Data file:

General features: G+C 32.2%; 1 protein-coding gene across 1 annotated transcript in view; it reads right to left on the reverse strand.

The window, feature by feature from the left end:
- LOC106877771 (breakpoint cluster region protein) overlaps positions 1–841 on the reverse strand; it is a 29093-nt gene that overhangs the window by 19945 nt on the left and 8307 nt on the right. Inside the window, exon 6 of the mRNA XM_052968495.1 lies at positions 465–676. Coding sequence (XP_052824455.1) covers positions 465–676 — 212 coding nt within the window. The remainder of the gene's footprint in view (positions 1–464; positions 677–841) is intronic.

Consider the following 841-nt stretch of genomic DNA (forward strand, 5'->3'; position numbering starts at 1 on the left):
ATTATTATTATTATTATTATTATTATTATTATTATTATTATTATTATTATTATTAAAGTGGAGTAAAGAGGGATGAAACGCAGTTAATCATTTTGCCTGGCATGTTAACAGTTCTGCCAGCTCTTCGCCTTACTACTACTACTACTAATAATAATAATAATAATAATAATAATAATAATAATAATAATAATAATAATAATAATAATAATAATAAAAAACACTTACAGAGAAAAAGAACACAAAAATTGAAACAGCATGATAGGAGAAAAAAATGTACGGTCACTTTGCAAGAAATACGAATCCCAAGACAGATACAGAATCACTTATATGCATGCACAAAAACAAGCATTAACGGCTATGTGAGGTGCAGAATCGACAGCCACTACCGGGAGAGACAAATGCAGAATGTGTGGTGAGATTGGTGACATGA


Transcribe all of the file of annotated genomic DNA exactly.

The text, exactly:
General features: G+C 32.2%; 1 protein-coding gene across 1 annotated transcript in view; it reads right to left on the reverse strand.

The window, feature by feature from the left end:
- LOC106877771 (breakpoint cluster region protein) overlaps positions 1–841 on the reverse strand; it is a 29093-nt gene that overhangs the window by 19945 nt on the left and 8307 nt on the right. Inside the window, exon 6 of the mRNA XM_052968495.1 lies at positions 465–676. Coding sequence (XP_052824455.1) covers positions 465–676 — 212 coding nt within the window. The remainder of the gene's footprint in view (positions 1–464; positions 677–841) is intronic.

Consider the following 841-nt stretch of genomic DNA (forward strand, 5'->3'; position numbering starts at 1 on the left):
ATTATTATTATTATTATTATTATTATTATTATTATTATTATTATTATTATTATTAAAGTGGAGTAAAGAGGGATGAAACGCAGTTAATCATTTTGCCTGGCATGTTAACAGTTCTGCCAGCTCTTCGCCTTACTACTACTACTACTAATAATAATAATAATAATAATAATAATAATAATAATAATAATAATAATAATAATAATAATAATAATAAAAAACACTTACAGAGAAAAAGAACACAAAAATTGAAACAGCATGATAGGAGAAAAAAATGTACGGTCACTTTGCAAGAAATACGAATCCCAAGACAGATACAGAATCACTTATATGCATGCACAAAAACAAGCATTAACGGCTATGTGAGGTGCAGAATCGACAGCCACTACCGGGAGAGACAAATGCAGAATGTGTGGTGAGATTGGTGACATGA